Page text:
The lush green fields of Punjab, the impressive mansions in villages, the togged up people, the muscular SUVs, the shiny tractors, the peppy music, all hide a quiet desperation, a sinking feeling. The farm agitation was born out of this existentialist crisis facing the Punjab farmer. It is ironic that the reformist farm laws (albeit with some flaws) passed by the central government without consulting the stakeholders proved to be the tipping point, uniting the ideologically divided unions and setting off one of the longest and emotionally charged agrarian agitations of independent India.
Unbeknown to many, the first red flag was raised by labourers from Bihar, many of them small landowners, who pointed to the yawning gap between the handsome minimum support price (MSP) reaped by the Punjab farmers and the pittance they got from private traders since the closure of wholesale mandis in Bihar in 2006. In village after village, seething with anger against the “kaale kanoon”, women who came into their own in this agitation would tell you how the “bhaiya” working in their fields told them they would be reduced to labouring for others if they let corporates rob them of the MSP assured by the government.
The movement not only brought together landowners and landless labourers but also the arhtiya or the middleman, much reviled for his extortionist interest rates, and traders dependent on the rural economy. It also united the farmers of Punjab and Haryana.
Such was its appeal that it even resonated in Chandigarh, a modern city infamous for its cold neighbourhoods. Suddenly, the biggest roundabout of City Beautiful was awash with youngsters, some of them from tony schools whose only link to agriculture was Punjabi pop, waving flags in favour of farmers. Popular actors and singers gave words to the angst of the farmer, raising the pitch at protest sites and drawing in youngsters, who, in their pursuit of pastures abroad, were increasingly estranged from the fields.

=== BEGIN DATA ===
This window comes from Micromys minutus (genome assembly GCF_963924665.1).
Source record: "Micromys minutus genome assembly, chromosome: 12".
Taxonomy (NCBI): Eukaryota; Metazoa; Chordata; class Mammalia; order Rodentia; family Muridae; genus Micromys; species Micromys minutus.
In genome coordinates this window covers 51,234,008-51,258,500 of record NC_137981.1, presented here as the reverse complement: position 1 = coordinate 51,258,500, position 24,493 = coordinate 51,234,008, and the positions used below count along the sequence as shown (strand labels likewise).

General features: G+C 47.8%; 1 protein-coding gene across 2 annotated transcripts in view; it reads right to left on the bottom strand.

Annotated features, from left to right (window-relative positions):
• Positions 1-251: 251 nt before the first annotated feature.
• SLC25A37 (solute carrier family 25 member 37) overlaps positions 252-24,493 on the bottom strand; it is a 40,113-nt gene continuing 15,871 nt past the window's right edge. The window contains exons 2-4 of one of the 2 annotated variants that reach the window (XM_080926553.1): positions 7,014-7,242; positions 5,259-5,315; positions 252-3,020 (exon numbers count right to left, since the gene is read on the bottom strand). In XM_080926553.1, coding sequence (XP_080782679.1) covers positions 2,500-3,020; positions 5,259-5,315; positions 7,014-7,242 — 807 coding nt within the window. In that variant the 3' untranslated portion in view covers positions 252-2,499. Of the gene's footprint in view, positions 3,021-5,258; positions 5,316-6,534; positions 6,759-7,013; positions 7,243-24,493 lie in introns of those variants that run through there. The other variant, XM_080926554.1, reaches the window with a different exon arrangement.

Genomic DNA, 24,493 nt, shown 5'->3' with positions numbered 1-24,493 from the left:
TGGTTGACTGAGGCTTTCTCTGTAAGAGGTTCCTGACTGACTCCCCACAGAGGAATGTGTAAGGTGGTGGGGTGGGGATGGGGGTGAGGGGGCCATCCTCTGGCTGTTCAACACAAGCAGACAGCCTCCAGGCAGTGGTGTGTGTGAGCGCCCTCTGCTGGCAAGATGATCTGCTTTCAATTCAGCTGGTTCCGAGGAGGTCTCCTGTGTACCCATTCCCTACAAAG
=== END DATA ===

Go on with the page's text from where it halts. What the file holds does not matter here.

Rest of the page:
Seeing the “prosperity” at the Singhu border, some sections sought to paint it as an agitation of big landlords, but this is far from the truth. With 1.53 per cent of land share in the country, Punjab is a small state with 70 per cent farmers having a landholding of fewer than five acres. Land is their pride, their very being. Nothing illustrates it better than the suicide in February this year by a farmer from Tanda, who had remained the village sarpanch for 25 years. He and his son took their lives for the fear of losing the land they had mortgaged to a cooperative society for Rs 4 lakh. A recent study found that all those who died during the agitation owned less than 2.5 acres of land.
When the farm bills were first introduced in June last year, word spread that these would herald the end of the MSP regime that kept the farmer afloat. Further, they appeared to tilt the scales towards corporates while robbing the farmer of his right to approach the courts.